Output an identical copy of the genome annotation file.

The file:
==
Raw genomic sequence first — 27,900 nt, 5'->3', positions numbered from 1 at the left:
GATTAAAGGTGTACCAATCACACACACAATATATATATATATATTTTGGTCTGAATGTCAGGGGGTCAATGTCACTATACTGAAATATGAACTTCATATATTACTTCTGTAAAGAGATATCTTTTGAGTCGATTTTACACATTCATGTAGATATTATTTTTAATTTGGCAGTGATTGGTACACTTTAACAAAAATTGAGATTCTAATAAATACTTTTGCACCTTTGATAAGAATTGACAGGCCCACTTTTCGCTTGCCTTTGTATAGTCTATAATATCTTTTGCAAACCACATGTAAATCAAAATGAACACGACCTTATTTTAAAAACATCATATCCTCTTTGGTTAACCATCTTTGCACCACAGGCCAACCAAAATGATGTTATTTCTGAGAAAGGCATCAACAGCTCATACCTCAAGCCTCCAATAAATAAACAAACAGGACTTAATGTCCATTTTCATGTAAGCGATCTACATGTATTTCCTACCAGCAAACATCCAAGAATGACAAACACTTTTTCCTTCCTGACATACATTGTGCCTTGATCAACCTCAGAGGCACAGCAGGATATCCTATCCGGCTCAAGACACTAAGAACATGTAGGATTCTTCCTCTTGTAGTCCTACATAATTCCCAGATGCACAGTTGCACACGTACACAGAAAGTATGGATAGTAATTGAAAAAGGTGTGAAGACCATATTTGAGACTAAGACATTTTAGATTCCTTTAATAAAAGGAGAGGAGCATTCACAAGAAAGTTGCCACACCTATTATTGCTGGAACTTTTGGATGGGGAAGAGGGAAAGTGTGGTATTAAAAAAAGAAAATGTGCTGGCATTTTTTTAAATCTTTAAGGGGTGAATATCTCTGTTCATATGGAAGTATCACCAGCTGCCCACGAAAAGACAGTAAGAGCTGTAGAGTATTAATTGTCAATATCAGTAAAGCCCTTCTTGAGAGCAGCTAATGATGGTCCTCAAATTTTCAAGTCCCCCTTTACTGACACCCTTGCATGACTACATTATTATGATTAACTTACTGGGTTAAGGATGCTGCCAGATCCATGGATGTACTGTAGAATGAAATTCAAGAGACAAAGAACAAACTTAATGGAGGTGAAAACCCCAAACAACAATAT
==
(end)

Raw genomic sequence first — 27,900 nt, 5'->3', positions numbered from 1 at the left:
GATTAAAGGTGTACCAATCACACACACAATATATATATATATATTTTGGTCTGAATGTCAGGGGGTCAATGTCACTATACTGAAATATGAACTTCATATATTACTTCTGTAAAGAGATATCTTTTGAGTCGATTTTACACATTCATGTAGATATTATTTTTAATTTGGCAGTGATTGGTACACTTTAACAAAAATTGAGATTCTAATAAATACTTTTGCACCTTTGATAAGAATTGACAGGCCCACTTTTCGCTTGCCTTTGTATAGTCTATAATATCTTTTGCAAACCACATGTAAATCAAAATGAACACGACCTTATTTTAAAAACATCATATCCTCTTTGGTTAACCATCTTTGCACCACAGGCCAACCAAAATGATGTTATTTCTGAGAAAGGCATCAACAGCTCATACCTCAAGCCTCCAATAAATAAACAAACAGGACTTAATGTCCATTTTCATGTAAGCGATCTACATGTATTTCCTACCAGCAAACATCCAAGAATGACAAACACTTTTTCCTTCCTGACATACATTGTGCCTTGATCAACCTCAGAGGCACAGCAGGATATCCTATCCGGCTCAAGACACTAAGAACATGTAGGATTCTTCCTCTTGTAGTCCTACATAATTCCCAGATGCACAGTTGCACACGTACACAGAAAGTATGGATAGTAATTGAAAAAGGTGTGAAGACCATATTTGAGACTAAGACATTTTAGATTCCTTTAATAAAAGGAGAGGAGCATTCACAAGAAAGTTGCCACACCTATTATTGCTGGAACTTTTGGATGGGGAAGAGGGAAAGTGTGGTATTAAAAAAAGAAAATGTGCTGGCATTTTTTTAAATCTTTAAGGGGTGAATATCTCTGTTCATATGGAAGTATCACCAGCTGCCCACGAAAAGACAGTAAGAGCTGTAGAGTATTAATTGTCAATATCAGTAAAGCCCTTCTTGAGAGCAGCTAATGATGGTCCTCAAATTTTCAAGTCCCCCTTTACTGACACCCTTGCATGACTACATTATTATGATTAACTTACTGGGTTAAGGATGCTGCCAGATCCATGGATGTACTGTAGAATGAAATTCAAGAGACAAAGAACAAACTTAATGGAGGTGAAAACCCCAAACAACAATAT